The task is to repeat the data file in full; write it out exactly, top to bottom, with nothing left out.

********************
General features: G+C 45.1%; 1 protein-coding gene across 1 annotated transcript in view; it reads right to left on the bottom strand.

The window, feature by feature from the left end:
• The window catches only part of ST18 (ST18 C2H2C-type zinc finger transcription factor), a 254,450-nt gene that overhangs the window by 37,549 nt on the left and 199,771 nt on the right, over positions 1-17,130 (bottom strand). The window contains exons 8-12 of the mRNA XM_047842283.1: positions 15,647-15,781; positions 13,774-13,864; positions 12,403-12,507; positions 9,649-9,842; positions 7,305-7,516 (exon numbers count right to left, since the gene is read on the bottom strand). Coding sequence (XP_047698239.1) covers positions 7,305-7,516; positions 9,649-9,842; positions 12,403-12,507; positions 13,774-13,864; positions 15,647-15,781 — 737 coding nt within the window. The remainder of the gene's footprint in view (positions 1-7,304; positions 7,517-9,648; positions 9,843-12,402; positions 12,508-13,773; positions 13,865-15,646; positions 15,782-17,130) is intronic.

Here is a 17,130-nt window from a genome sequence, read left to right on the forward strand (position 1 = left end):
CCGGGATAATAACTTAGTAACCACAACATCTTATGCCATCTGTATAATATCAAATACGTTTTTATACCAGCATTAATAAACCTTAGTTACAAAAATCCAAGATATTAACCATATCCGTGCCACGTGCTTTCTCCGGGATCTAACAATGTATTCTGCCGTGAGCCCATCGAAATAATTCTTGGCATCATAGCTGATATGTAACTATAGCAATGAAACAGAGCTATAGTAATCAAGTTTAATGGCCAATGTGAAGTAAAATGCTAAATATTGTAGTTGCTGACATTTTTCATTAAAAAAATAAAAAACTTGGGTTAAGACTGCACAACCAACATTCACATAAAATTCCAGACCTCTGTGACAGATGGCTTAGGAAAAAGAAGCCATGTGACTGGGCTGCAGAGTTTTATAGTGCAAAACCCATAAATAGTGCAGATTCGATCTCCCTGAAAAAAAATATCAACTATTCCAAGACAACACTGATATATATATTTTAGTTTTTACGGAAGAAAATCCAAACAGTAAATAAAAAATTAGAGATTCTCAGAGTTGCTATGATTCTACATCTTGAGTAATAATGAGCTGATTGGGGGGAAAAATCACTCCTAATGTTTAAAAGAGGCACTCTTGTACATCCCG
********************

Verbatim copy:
General features: G+C 45.1%; 1 protein-coding gene across 1 annotated transcript in view; it reads right to left on the bottom strand.

The window, feature by feature from the left end:
• The window catches only part of ST18 (ST18 C2H2C-type zinc finger transcription factor), a 254,450-nt gene that overhangs the window by 37,549 nt on the left and 199,771 nt on the right, over positions 1-17,130 (bottom strand). The window contains exons 8-12 of the mRNA XM_047842283.1: positions 15,647-15,781; positions 13,774-13,864; positions 12,403-12,507; positions 9,649-9,842; positions 7,305-7,516 (exon numbers count right to left, since the gene is read on the bottom strand). Coding sequence (XP_047698239.1) covers positions 7,305-7,516; positions 9,649-9,842; positions 12,403-12,507; positions 13,774-13,864; positions 15,647-15,781 — 737 coding nt within the window. The remainder of the gene's footprint in view (positions 1-7,304; positions 7,517-9,648; positions 9,843-12,402; positions 12,508-13,773; positions 13,865-15,646; positions 15,782-17,130) is intronic.

Here is a 17,130-nt window from a genome sequence, read left to right on the forward strand (position 1 = left end):
CCGGGATAATAACTTAGTAACCACAACATCTTATGCCATCTGTATAATATCAAATACGTTTTTATACCAGCATTAATAAACCTTAGTTACAAAAATCCAAGATATTAACCATATCCGTGCCACGTGCTTTCTCCGGGATCTAACAATGTATTCTGCCGTGAGCCCATCGAAATAATTCTTGGCATCATAGCTGATATGTAACTATAGCAATGAAACAGAGCTATAGTAATCAAGTTTAATGGCCAATGTGAAGTAAAATGCTAAATATTGTAGTTGCTGACATTTTTCATTAAAAAAATAAAAAACTTGGGTTAAGACTGCACAACCAACATTCACATAAAATTCCAGACCTCTGTGACAGATGGCTTAGGAAAAAGAAGCCATGTGACTGGGCTGCAGAGTTTTATAGTGCAAAACCCATAAATAGTGCAGATTCGATCTCCCTGAAAAAAAATATCAACTATTCCAAGACAACACTGATATATATATTTTAGTTTTTACGGAAGAAAATCCAAACAGTAAATAAAAAATTAGAGATTCTCAGAGTTGCTATGATTCTACATCTTGAGTAATAATGAGCTGATTGGGGGGAAAAATCACTCCTAATGTTTAAAAGAGGCACTCTTGTACATCCCG